After being elected to a rare third term nearly unanimously in January 2015, Priebus faced a similar situation. In the October debate, there were clashes between the Republican candidates and the NBC News “moderators,” and so Priebus announced that the network would not host the February 16, 2016 debate. At the time Priebus said that NBC had conducted the debate in “bad faith”, adding:
While debates are meant to include tough questions and contrast candidates’ visions and policies for the future of America, CNBC [a division of NBC Universal] moderators engaged in a series of “gotcha” questions, petty and mean-spirited in tone, and designed to embarrass our candidates.
Despite demands that Priebus pull the party’s financial support from Trump as his candidacy began to gain traction, he stayed the course, not only giving Trump’s campaign staff access to the party’s get-out-the-vote technology but also helping him prepare for his debates with Clinton and joining him in numerous campaign appearances.
Priebus’ duties as chief of staff include overseeing the White House staff, managing Trump’s schedule (including who gets to see him and who doesn’t), and determining what information Trump gets to see. He will be in a position to negotiate with members of Congress on the president’s behalf, along with extra-governmental political groups seeking influence.
Some are concerned that, given such influence, Priebus might become the Bob Alexander of the 1993 film Dave, where Alexander, as President Bill Mitchell’s chief of staff, sought to manipulate Mitchell’s nearly fatal stroke into an opportunity for Alexander to become president without going to the people for a vote. In one scene Alexander reminded the White House communications director, who was in on the conspiracy, that he deserved to be president because “as you remember I was a senator and am a member of the Trilateral Commission.”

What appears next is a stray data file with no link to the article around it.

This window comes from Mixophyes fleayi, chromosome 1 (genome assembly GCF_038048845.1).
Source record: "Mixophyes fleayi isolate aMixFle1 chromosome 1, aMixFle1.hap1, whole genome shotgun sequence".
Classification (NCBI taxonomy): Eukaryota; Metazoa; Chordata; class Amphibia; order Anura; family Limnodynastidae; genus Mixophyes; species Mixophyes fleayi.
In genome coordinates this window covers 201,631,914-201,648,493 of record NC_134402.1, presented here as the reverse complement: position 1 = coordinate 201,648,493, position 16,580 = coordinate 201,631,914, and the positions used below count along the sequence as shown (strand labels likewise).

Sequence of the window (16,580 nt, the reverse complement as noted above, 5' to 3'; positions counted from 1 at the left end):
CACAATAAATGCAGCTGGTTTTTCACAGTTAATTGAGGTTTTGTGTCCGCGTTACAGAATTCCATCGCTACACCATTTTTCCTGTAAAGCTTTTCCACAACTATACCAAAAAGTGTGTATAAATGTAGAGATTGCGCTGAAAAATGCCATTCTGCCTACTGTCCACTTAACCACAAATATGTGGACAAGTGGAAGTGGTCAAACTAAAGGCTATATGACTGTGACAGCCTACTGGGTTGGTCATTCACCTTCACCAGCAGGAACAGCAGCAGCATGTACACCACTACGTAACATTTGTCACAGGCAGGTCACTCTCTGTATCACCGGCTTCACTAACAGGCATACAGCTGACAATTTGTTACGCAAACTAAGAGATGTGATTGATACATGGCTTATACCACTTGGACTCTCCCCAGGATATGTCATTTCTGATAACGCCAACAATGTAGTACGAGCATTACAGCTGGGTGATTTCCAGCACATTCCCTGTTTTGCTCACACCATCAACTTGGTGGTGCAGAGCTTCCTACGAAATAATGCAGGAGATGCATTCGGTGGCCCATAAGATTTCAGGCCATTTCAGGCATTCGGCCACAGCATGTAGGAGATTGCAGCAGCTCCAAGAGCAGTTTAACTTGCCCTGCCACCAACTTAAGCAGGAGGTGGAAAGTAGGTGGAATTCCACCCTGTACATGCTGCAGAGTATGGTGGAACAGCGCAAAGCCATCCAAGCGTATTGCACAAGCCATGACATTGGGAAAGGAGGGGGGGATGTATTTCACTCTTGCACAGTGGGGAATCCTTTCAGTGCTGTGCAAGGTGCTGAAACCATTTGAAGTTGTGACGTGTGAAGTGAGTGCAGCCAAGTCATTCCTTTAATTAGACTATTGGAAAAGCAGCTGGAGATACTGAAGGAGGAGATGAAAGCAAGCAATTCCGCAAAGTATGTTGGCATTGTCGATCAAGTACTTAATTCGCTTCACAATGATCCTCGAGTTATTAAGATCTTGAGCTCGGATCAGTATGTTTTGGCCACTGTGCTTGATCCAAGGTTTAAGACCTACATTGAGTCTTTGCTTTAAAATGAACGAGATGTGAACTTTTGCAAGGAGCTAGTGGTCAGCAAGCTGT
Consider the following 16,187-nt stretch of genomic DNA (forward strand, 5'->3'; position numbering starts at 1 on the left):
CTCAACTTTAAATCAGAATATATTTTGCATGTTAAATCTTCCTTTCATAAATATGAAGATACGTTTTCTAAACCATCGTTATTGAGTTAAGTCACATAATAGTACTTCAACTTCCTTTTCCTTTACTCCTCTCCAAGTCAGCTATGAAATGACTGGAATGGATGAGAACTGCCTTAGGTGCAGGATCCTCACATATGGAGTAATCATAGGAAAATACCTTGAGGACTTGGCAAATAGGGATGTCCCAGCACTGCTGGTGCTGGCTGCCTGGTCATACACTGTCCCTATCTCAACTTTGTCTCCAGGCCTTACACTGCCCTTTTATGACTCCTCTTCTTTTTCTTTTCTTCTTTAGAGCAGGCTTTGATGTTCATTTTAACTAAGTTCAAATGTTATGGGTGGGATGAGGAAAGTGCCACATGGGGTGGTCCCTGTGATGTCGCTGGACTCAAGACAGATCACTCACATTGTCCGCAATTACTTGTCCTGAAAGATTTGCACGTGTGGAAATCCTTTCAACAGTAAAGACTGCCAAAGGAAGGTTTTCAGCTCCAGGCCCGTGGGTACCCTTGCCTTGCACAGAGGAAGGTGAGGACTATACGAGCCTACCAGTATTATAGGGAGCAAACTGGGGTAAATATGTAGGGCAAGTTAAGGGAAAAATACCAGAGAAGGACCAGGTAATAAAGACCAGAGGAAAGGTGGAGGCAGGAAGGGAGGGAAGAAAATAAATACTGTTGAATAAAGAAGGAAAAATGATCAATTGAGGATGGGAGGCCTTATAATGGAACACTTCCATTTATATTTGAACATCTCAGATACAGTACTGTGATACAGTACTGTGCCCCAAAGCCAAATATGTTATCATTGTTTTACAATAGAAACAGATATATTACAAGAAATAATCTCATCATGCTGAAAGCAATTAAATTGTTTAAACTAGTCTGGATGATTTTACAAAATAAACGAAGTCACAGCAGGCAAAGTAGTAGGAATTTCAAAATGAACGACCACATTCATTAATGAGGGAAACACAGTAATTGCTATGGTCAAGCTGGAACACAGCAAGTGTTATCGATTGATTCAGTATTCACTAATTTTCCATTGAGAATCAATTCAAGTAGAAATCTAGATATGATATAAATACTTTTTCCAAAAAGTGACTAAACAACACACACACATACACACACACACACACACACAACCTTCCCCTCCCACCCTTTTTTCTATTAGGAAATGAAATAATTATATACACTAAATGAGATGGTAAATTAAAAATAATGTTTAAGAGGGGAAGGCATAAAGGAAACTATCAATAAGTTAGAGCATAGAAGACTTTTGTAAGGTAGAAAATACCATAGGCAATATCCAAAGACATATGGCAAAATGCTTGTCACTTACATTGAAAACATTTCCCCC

Or he might become President Richard Nixon’s chief of staff, H. R. Haldeman, who became involved in the Watergate Affair and was convicted and imprisoned for perjury, conspiracy, and obstruction of justice. So intimidating was Haldeman that he called himself “Nixon’s SOB,” with some actually fearing for their lives if they crossed him.
Or he might become an Edward Mandell House, Woodrow Wilson’s “alter ego,” or as author Godfrey Hodgson put it in the title of his book about House, Woodrow Wilson’s Right Hand. In that role House largely assumed the role of president, helping draft the Treaty of Versailles following the First World War, as well as the Covenant of the League Nations.
So influential was House that he helped four men become governor of Texas, becoming for each of them an unofficial advisor. One of them — James Hogg — named House to his staff and gave him the moniker “Colonel.”
House also planned Wilson’s 1916 reelection campaign, according to Hodgson: “He planned its structure, set its tone, guided its finance, chose speakers, tactics and strategy; and, not least, handled the campaign’s greatest asset and greatest potential liability: its brilliant but temperamental candidate.”
It’s far too soon to suggest that Priebus will inhabit the cloaks of any of these characters, mythical or real. Priebus has no scandals that this writer can find that mar his history. He doesn’t belong to either the Trilateral Commission or the Council on Foreign Relations. He has no apparent links or obligations to Goldman Sachs or, for that matter, any of the major banks, George Soros or the Gates Foundation. He appears to be exactly what he is: a highly capable administrator and not an evil manipulator. Just in case, however, Trump has put in place the “safety net,” giving neither Priebus nor Bannon veto power on matters of policy. He has reserved that final authority to himself.